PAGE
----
In April, [company]Twitter[/company] announced that it had had enough of trying to bend existing [post_tag]database[/post_tag] technologies to its unique needs, inspiring the company to build its own database called [technology]Manhattan[/technology]. Last week, I spoke with the trio of Twitter engineers — Chris Goffinet, Peter Schuller and Boaz Avital — who built the database to get a higher-level view of Manhattan beyond its technological underpinnings, to get a better sense of how prevalent Manhattan will be inside Twitter and what its creation says about software development at web scale.
Here’s what they had to say.
Don’t throw out the baby with the bathwater
Manhattan was designed to be a generic [post_tag]key-value store[/post_tag] that can handle a large number of Twitter-specific use cases, from tagging photos to real-time search. It was designed to be modular, Avital explained, so that Twitter can keep adding new features and capabilities, hopefully without ever having to rebuild it from scratch again. “More and more, any time you go to the site you’ll be hitting it extensively for anything you’re doing,” he said.
In fact, Schuller noted, “As a general-purpose distributed store, it is basically the default choice.”
But that doesn’t mean Twitter is giving up entirely on its legacy database systems. MySQL is still very important to Twitter (it’s part of the WebScaleSQL project, along with Facebook, Google and LinkedIn), particularly for storing user data, tweets and social graphs, Goffinet said. Some of Twitter’s previous database creations, such as MySQL framework Gizzard, are still running for certain tasks, too.
Like many engineering decisions, Avital said, picking the right database is about picking the right tool for the job. It just so happens that tools built specifically for a company’s specific jobs happen to work better most of the time.
General-purpose databases are great … for general-purpose applications
“We don’t really need a really general-purpose storage system that tries to solve lots of problems” Goffinet said, referencing past experimentations with other key-value stores such as HBase and Cassandra.
Many systems might work well up to a certain point, but most large web companies have some specific workloads or traffic characteristics that are unique to their applications. That’s why so many open source [post_tag]NoSQL[/post_tag] databases (Cassandra, Voldemort and BigTable, to name a few) were created within companies such as Facebook, LinkedIn and Google. It’s also why those companies tend to move off of them pretty quickly as demands and applications change, even while the open source projects might continue to grow.
At our Structure conference next month, engineering executives from Facebook, Google, Amazon and other web companies will share the rationale behind some of their architectural decisions, and how that calculus changes as the web continues to evolve.
Schuller described the design process behind Manhattan as basically looking at what everything else does well, and then “picking the parts that are important for Twitter and making those better.” Goffinet pointed to the storage aspect of databases — something they focused on with Manhattan — as a prime example of this approach.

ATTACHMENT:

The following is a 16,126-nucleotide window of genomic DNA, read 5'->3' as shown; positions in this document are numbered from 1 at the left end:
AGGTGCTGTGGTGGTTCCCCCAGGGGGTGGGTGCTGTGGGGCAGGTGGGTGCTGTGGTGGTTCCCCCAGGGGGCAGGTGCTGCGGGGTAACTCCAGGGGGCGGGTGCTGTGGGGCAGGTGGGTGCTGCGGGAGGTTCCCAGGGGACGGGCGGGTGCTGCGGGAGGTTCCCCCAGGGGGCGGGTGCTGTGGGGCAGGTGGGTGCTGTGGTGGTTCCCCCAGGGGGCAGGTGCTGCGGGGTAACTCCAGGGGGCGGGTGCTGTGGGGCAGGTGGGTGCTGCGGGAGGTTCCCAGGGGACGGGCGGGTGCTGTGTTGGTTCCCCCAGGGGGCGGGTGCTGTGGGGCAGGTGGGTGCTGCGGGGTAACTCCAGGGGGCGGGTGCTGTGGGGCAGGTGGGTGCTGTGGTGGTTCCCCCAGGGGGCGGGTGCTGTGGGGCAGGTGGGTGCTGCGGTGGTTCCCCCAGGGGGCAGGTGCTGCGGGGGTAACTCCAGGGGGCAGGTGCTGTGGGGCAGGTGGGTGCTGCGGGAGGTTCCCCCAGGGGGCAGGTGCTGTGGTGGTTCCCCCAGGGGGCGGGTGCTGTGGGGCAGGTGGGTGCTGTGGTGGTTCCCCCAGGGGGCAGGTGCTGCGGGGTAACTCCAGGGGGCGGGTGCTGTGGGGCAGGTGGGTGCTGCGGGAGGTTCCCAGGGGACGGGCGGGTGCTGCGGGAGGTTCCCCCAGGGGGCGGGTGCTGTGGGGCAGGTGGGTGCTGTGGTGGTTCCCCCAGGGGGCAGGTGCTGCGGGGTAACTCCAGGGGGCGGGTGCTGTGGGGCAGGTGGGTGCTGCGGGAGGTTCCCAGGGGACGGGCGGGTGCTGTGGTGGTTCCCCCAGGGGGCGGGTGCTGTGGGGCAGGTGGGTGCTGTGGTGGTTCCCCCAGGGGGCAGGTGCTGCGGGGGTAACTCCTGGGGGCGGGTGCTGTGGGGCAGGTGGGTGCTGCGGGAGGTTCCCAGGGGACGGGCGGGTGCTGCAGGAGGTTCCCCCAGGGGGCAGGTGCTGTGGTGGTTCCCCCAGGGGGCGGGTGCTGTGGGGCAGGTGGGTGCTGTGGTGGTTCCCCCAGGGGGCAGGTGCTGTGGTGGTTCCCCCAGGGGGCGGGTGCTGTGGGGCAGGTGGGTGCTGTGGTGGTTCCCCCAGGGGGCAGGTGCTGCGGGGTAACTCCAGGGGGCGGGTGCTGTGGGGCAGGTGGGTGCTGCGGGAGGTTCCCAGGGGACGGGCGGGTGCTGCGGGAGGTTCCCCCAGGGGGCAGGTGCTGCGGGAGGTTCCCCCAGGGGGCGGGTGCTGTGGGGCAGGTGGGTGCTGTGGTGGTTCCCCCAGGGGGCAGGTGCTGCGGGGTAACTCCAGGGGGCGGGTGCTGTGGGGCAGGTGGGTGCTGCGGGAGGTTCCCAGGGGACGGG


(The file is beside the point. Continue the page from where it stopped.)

“One thing I’ve always noticed is [other projects] focus a lot of their energy on the distributed systems part … but they don’t seem to focus too much on the the actual storage part,” he said.
And then there’s the issue of scalability, which can be a misleading term. Because the companies that create them are often the only ones running most database systems across thousands of nodes, Goffinet noted, they often haven’t been battle-tested against problems that arise in other [post_tag]webscale[/post_tag] environments. “They really do all break at scale in some sort of way,” he said.
“If and when” Twitter decides to open source Manhattan, Schuller added, the aim would be to make it as useful as possible to a broad range of users whose applications might look nothing like those running inside Twitter.
User experience as a major design principle
However, its creators weren’t just concerned with performance-related issues at scale. They also thought about productivity as Manhattan grows to encompass more applications and more users. How the operations staff prefers to interact with a system probably isn’t anything like how other employees might want to.
With that in mind, Goffinet, Schuller and Avital set out to build Manhattan to function as much as possible like any other cloud storage service someone might want to use — like Amazon Web Services for Twitter’s internal users. “Think of every engineer as their own startup and they just want to get something done,” Goffinet explained. “… There are literally no roadblocks to get started for them.”
Part of delivering anything as a service is designing it to serve multiple users simultaneously, and Schuller said a small number of Manhattan clusters are currently serving a growing number of applications within Twitter. “Having a single giant cluster is kind of an aspirational goal,” he said, but he’s not foolish enough to bet on that actually ever happening.
So far, their decisions appear to be working. Avital said other employees have told him Manhattan is “a joy” to use (as much any database can be a joy, presumably).
Goffinet suggested that companies serious increasing developer productivity follow in Twitter’s footsteps of developing internal systems that mostly mirror those they would deem acceptable to release as products. “If I was a paying customer,” he said, “I’d expect the thing to just work for me.”
Update: This post was updated at 11:52 a.m. on May 13 with an updated map of the database landscape.